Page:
Zimmermann: Public too slow to adopt encryption
The reported use of encryption by terrorists has not shaken Philip Zimmermann’s faith in having strong encryption in the hands of the public.
Zimmermann, the creator of Pretty Good Privacy software for protecting e-mail, spoke today at the Black Hat Briefings about the struggle to commercialize the software and his three-year battle with the government over export restrictions.
“That was the central argument argument in the debate,” he said. “At no time did I deny that criminals would use PGP. But we came to the decision that society is better off with strong encryption than without it, even though criminals would use it.”
PGP is a public-key encryption scheme without a supporting infrastructure of certificates and trusted authorities. It is a standalone product that depends on trust between users.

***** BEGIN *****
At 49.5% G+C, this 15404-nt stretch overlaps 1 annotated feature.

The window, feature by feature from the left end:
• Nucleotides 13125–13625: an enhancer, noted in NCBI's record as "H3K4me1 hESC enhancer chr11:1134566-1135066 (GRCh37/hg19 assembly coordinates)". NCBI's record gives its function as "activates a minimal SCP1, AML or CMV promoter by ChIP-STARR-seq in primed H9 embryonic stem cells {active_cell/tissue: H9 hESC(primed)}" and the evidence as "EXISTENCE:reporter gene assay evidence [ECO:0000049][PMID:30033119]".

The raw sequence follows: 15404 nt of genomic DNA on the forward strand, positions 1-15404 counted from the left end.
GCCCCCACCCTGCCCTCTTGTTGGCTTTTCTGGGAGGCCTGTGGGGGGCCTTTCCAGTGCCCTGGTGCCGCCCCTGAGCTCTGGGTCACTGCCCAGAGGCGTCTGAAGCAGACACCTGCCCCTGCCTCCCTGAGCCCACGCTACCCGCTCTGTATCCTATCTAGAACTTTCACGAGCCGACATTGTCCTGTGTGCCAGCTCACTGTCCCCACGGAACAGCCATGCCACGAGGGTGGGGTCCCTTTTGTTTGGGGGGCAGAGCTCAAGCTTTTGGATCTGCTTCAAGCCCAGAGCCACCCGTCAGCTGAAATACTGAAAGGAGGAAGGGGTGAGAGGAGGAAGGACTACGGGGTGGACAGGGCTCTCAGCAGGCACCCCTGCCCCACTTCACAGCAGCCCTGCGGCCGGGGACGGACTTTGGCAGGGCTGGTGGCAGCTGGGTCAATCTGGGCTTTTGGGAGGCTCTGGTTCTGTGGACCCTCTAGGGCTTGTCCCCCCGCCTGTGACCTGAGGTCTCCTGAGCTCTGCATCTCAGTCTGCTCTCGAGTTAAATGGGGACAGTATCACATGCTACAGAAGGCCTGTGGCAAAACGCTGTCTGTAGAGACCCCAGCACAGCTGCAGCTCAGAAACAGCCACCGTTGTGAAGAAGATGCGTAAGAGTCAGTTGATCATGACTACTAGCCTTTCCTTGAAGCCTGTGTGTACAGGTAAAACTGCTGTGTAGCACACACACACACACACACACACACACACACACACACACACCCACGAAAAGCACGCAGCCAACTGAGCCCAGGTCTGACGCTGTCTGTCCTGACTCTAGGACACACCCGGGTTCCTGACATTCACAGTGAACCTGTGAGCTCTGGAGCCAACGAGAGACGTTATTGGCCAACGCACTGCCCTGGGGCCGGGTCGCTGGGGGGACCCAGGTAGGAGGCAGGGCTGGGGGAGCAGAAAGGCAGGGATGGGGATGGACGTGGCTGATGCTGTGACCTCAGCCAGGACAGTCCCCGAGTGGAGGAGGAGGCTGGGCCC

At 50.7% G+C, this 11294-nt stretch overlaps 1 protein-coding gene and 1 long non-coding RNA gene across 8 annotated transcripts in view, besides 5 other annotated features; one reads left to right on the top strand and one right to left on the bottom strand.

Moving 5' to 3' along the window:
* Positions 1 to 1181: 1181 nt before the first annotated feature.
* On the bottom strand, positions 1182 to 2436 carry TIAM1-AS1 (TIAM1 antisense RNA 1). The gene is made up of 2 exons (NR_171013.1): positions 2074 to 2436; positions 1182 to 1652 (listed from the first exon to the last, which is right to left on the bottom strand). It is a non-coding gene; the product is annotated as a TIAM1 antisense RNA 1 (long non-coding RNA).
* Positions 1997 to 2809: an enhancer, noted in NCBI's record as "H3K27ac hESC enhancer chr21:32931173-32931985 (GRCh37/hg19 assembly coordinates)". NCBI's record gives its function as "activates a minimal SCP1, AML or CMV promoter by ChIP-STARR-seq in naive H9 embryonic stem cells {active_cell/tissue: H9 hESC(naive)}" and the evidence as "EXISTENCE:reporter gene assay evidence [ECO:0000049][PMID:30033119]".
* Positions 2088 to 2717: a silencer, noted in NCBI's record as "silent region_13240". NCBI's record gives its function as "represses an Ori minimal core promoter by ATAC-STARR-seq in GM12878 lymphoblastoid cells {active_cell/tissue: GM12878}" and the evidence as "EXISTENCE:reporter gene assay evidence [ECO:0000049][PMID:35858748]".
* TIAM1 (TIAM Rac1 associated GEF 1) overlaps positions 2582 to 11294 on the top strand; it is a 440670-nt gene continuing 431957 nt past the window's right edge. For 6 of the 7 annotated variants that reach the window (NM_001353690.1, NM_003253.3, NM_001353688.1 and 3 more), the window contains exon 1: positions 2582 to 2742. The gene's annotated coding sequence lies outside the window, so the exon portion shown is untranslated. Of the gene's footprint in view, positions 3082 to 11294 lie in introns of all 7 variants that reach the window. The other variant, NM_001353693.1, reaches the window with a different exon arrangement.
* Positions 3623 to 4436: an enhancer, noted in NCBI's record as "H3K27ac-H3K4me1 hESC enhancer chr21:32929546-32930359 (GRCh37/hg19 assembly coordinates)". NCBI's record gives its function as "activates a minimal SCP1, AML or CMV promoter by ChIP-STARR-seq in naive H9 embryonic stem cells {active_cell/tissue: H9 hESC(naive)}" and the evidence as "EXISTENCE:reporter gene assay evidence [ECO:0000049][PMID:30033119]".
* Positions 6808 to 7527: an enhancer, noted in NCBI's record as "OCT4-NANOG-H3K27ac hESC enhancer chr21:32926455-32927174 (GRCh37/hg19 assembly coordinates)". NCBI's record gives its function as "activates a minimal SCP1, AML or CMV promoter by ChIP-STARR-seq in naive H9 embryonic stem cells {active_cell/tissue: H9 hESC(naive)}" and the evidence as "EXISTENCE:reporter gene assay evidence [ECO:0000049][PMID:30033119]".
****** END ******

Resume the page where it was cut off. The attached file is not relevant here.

Zimmermann said he originally began PGP “as a human rights project. I got the idea in the 1980s when I was a peace activist.” The idea was to provide a tool to protect the privacy of organizations and individuals around the world who were being investigated by their governments.
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